• Lutz Mädler - Faculty of Production Engineering, University of Bremen, Badgasteiner Strasse 1, 28359 Bremen, GermanyLeibniz Institute for Materials Engineering IWT, Badgasteiner Strasse 3, 28359 Bremen, GermanyOrcidhttp://orcid.org/0000-0002-7073-0733 Email: [email protected]
  • Author
    • Suman Pokhrel - Faculty of Production Engineering, University of Bremen, Badgasteiner Strasse 1, 28359 Bremen, GermanyLeibniz Institute for Materials Engineering IWT, Badgasteiner Strasse 3, 28359 Bremen, GermanyOrcidhttp://orcid.org/0000-0001-5712-2824
  • Notes
    The authors declare no competing financial interest.

Acknowledgments

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Authors would like to thank Deutsche Forschungsgemeinschaft (DFG) for funding this work within the priority program SPP 1980 SPRAYSYN under the Grant MA 3333/14-1 and the Gottfried Wilhelm Leibniz Prize. Authors would also like to thank European Research Council (ERC) under Grant Agreement ReSuNiCo 786487.

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  • Abstract

    Figure 1

    Figure 1. (A) Particle formation routes during flame aerosol synthesis. During particle formation, the gas-to-particle route is realized for the combustion of metalorganic precursor–solvent with high enthalpy density, while the droplet-to-particle route is observed for nonvolatile and/or endothermic combustion of the precursors. (B) The formation of single and/or multicomponent particles via gas-to-particle mechanism. Adapted with permission from refs (2and5). Copyright 2010 Royal Society of Chemistry and 2020 American Chemical Society.

    Figure 2

    Figure 2. TEM images of the particle morphology obtained using precursor–solvent combinations with different combustion enthalpy densities: (A–D and F–I) TEM/SEM images of hollow and large Bi2O3 particles (100–500 nm). The precursor–solvent combination such as Bi(NO3)3 + HNO3 + C2H5OH with low combustion enthalpy density produces hollow particles. The particles (E and J) obtained from spray pyrolysis of Ce(ac)3 + pure acetic acid were as large as 300 nm distributed over smaller sized particles in the range of 10 nm. The inhomogeneities of the particles were due to the low combustion enthalpy of acetic acid. However, when combustible precursor solvent combinations such as bismuth neodecanoate dissolved in xylene were used, crystalline and ultrafine particles were obtained (O and T). The data reflect the importance of precursor chemistry for high quality particles. Loosely interconnected networks of (K) as prepared nanocrystalline of Ce0.5Zr0.5O2 followed by (P) calcination. The crystalline and fine particles resulted from the combustible organic precursors and solvents such as hydrated Cerium(III) acetate hydrate and zirconium tetraacetylacetonate dissolved in lauric–acetic acid. The images of FSP synthesized ZnO nanoparticles (L) and ZnO quantum dots (Q). Very fine WO3 particles obtained from W(CO)6 dissolved in solvent with high combustion enthalpy such as tetrahydrofuran (M, N, R, and S). Adapted with permission from refs (10−14). Copyright Material Research Society (2002), American Institute of Physics (2002), American Ceramic Society (2002, 2005), Royal Society of Chemistry (2003, 2016), American Chemical Society (2010).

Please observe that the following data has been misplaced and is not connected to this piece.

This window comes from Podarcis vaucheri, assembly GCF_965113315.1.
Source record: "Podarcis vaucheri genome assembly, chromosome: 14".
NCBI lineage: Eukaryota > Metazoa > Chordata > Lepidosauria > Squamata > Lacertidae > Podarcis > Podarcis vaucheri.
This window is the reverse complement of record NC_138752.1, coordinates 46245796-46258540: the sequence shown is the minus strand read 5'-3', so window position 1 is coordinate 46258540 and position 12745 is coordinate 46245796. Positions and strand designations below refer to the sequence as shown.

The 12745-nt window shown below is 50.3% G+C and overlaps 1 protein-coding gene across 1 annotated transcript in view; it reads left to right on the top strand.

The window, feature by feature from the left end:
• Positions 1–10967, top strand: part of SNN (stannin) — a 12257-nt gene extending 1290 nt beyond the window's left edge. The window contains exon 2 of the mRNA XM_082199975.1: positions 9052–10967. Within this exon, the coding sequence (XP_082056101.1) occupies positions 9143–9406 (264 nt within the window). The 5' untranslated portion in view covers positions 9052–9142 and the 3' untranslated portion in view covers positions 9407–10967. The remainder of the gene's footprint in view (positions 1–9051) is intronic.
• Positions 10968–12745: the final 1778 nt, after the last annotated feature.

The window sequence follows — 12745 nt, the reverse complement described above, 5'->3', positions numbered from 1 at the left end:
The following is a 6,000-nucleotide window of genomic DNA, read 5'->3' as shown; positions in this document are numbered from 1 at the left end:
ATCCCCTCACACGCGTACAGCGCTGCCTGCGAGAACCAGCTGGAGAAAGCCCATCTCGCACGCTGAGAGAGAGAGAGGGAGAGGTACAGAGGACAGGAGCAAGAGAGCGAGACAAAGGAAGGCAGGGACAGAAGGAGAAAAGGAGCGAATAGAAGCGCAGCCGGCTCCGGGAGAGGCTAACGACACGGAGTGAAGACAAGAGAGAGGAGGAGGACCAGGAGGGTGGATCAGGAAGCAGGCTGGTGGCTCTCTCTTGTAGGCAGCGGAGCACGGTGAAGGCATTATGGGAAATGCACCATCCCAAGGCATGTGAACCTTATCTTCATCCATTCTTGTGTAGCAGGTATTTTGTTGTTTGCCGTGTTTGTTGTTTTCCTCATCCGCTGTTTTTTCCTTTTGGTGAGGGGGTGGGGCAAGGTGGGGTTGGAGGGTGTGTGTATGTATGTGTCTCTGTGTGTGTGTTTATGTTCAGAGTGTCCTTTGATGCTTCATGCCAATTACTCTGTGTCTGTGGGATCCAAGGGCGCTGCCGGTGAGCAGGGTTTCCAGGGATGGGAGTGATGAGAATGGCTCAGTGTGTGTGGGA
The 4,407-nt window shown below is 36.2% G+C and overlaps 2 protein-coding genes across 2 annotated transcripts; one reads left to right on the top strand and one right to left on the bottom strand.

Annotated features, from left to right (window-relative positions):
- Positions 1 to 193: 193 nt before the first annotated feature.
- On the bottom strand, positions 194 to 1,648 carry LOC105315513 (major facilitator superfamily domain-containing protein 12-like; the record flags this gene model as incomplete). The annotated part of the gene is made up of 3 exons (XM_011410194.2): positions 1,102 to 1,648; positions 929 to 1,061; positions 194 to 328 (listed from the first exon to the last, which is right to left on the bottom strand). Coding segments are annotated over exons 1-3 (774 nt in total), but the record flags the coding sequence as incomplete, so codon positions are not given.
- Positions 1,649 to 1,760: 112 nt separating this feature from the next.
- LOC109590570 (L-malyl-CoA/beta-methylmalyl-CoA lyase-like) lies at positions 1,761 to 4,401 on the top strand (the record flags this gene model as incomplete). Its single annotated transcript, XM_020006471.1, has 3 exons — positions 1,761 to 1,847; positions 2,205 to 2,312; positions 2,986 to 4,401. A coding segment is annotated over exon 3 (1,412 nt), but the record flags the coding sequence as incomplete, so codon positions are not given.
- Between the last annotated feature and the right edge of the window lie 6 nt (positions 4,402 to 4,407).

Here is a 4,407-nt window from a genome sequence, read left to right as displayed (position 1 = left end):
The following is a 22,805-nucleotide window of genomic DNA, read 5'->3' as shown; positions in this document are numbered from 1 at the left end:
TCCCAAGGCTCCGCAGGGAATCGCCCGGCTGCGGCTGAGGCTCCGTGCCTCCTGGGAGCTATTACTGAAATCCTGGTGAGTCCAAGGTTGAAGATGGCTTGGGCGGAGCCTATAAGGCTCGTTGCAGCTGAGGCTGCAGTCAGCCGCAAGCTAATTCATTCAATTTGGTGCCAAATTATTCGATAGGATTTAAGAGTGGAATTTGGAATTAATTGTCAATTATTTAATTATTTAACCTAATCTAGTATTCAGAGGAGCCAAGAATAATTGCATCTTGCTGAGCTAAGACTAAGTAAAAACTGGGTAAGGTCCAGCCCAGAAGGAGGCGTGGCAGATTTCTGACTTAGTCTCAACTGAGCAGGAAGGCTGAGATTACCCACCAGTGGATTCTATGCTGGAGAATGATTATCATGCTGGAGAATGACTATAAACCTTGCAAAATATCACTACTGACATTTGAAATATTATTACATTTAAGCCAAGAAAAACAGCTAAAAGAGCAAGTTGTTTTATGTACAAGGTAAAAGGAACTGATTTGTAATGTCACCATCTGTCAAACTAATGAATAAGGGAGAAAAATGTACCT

Figure 3

    Figure 3. Proposed mechanistic particle formation routes during single droplet combustion of tin-2ethylhexanoate dissolved in xylene (left) and the occurrence of microexplosions from the surface of the droplets. Adapted with permission from ref (44). Copyright 2020 Elsevier.

    Figure 4

    Figure 4. Role-to-role layer transfer process of thermophoretically collected particles (a) gas phase synthesis of TiO2 nanoparticles and subsequent layer transfer via lamination from the collecting unit to the substrate. (b) Scanning electron microscopic images of the fabricated layer (I) before (II) after role-to-role lamination. (c) Compaction simulation of the thermophoretic TiO2 nanoparticle layer. The φ, p, and h denote the porosity, pressure and film height, respectively. Adapted with permission from refs (52and53). Copyright Elsevier (2013) and Royal Chemical Society (2019).

    Figure 5

    Figure 5. (A) Scanning electron microscopy image of the cross section of the directly deposited double layer sensing substrates where an Al2O3/Pd filter was coated on top of a SnO2 layer. Sensing signals observed at 200 and 400 °C in dry air at (B) 230 ppm of CH4 and at (C) 10 ppm of CO and (D) 10 ppm EtOH. Adapted with permission from refs (55and56). Copyright 2007 Elsevier and Materials Research Society.